Cesar Castañeda, the former director of the Chicano Art Gallery, is an artist and major contributor to the Barrio Logan community. Most recently, he has been working alongside the Chicano Park Steering Committee on a fundraiser that would have originally taken place in April 2020, ahead of Chicano Park’s 50th-anniversary celebration. The loss of his Chicano Art Gallery space in mid-2019 was highlighted in the community as a prime example of the ongoing issues with gentrification in the area. Cesar, however, remains vocal and driven in his work with and for the community, putting together exhibitions at Border X Brewing, among other meaningful projects.
What projects are you currently working on? Right now my main focus is the fundraiser for Chicano Park. This is our 6th year of curating this fundraiser to help out the Chicano Park Steering Committee in all of their experiences of the Annual Chicano Park Day Celebration. This year marks 50 years of Chicano Park and we were planning our fundraiser to take place at Chicano Park along with the Turning Wheel Project, (a mobile classroom by USD), and because of the pandemic, we had to take the fundraiser online.
How has the pandemic affected or shifted your practice? It’s been a challenge taking the show online but it has taught me that with perseverance we can accomplish so many things. It left us with no choice but to adapt and work with what we have. I think flexibility is the key.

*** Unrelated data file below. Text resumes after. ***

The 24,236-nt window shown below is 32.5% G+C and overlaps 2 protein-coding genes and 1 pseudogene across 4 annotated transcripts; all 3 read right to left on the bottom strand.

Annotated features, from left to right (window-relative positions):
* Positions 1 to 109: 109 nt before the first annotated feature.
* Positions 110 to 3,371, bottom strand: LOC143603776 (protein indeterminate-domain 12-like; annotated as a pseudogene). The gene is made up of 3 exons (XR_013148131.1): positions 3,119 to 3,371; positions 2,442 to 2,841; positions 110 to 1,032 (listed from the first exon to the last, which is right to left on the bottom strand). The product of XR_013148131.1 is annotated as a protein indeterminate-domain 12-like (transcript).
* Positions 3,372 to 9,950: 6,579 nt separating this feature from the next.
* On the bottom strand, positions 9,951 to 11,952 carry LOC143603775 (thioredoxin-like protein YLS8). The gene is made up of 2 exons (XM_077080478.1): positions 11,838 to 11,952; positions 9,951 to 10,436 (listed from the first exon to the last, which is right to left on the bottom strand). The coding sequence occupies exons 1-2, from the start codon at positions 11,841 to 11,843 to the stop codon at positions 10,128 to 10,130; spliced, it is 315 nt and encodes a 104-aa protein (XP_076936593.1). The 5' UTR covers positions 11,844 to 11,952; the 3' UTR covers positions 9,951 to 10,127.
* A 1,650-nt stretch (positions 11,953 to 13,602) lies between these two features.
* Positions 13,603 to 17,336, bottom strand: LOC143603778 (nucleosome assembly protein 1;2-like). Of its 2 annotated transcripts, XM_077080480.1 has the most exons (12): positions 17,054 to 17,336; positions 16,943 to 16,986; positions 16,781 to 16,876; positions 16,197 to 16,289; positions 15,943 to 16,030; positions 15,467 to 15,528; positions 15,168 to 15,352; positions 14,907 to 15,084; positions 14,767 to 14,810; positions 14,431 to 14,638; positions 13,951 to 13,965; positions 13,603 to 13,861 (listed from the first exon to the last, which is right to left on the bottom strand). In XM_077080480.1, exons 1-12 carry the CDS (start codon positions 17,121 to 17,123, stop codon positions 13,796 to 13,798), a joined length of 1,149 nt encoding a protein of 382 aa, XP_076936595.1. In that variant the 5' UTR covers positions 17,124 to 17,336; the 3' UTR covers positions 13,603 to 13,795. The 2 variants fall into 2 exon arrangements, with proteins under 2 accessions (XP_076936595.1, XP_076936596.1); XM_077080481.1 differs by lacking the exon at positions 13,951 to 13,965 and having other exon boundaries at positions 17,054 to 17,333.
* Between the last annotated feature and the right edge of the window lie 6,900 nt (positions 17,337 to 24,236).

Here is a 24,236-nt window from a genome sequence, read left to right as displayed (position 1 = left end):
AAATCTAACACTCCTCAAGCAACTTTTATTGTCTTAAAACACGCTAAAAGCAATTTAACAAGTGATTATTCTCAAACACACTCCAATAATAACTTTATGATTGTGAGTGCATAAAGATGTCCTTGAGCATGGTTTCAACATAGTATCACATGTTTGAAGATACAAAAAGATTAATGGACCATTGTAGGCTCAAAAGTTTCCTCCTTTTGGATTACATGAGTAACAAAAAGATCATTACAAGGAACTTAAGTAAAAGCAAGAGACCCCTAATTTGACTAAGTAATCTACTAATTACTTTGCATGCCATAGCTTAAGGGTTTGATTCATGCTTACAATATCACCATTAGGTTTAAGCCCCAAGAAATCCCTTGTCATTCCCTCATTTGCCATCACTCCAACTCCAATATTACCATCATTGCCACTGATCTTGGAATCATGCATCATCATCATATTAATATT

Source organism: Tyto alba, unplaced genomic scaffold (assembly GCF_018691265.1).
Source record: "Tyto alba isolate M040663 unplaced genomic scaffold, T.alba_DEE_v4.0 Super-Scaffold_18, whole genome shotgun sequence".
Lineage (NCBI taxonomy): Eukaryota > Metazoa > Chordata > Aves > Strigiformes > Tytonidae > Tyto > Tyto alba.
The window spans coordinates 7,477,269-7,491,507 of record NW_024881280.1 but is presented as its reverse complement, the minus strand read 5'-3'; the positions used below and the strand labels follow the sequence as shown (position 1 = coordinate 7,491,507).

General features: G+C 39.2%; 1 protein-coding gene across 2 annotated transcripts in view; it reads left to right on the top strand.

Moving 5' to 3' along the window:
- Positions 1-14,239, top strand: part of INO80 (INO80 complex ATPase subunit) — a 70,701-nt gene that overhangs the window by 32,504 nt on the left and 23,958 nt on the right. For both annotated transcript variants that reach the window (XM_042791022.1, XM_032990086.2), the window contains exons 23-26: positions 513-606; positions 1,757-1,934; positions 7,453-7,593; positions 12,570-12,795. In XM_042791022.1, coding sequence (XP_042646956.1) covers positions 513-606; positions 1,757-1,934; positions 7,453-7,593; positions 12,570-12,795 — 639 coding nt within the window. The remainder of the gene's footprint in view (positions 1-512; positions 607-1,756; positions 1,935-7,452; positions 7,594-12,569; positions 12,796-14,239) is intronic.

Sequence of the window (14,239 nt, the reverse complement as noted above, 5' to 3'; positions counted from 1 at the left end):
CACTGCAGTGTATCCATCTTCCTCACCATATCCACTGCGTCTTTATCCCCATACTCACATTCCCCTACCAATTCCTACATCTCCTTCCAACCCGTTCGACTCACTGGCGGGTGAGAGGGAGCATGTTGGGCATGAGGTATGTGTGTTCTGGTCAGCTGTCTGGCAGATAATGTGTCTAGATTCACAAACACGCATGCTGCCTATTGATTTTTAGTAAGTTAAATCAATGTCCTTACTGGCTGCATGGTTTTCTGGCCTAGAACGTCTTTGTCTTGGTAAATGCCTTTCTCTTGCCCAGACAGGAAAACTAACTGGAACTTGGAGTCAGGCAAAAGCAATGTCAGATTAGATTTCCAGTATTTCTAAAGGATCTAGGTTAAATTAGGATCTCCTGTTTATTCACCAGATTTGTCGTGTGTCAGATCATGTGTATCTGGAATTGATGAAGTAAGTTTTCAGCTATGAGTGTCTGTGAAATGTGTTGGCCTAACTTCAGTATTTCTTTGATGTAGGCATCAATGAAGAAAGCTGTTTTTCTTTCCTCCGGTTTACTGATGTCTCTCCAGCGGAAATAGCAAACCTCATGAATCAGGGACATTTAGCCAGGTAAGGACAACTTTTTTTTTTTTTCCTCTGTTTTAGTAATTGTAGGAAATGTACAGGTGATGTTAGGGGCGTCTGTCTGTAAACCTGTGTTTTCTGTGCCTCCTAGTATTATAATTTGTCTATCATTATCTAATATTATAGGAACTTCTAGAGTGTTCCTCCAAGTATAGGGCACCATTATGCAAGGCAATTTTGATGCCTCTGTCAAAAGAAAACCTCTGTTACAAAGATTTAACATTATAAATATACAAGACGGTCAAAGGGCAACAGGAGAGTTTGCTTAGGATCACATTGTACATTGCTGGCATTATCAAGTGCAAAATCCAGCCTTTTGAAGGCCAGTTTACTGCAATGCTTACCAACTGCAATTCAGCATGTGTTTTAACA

What has your journey been like as a creative/artist/small business owner? It has been an incredible journey. Many good times and not so good times, but I learned a great deal of things. I have learned to trust my instincts more and go with the flow. Things are much less stressful when I don’t take things, or even myself, too seriously. I’ve also learned to enjoy the moments more.
How did you get into gallery work? Curating. I got my first big break in 2007. There was a gallery named Voz Alta that moved into my neighborhood down the street and I went in there one day and introduced myself and they let me curate my own show. I also participated in other group shows and met many wonderful artists. In 2013 I had the opportunity to rent out a space nearby in the same neighborhood and decided to open up my very own art gallery. The Chicano Art Gallery. I took everything I learned with all the people around me and applied it to my vision. I ran the gallery for nearly six years at that location. Unfortunately in mid-2019 we had no choice but to move out because the new owner of the property wanted more than double the rent.
Do you have any tips for up-and-coming, or rising artists/creatives? Never stop creating. Fully explore your imagination. Be flexible. Believe in yourself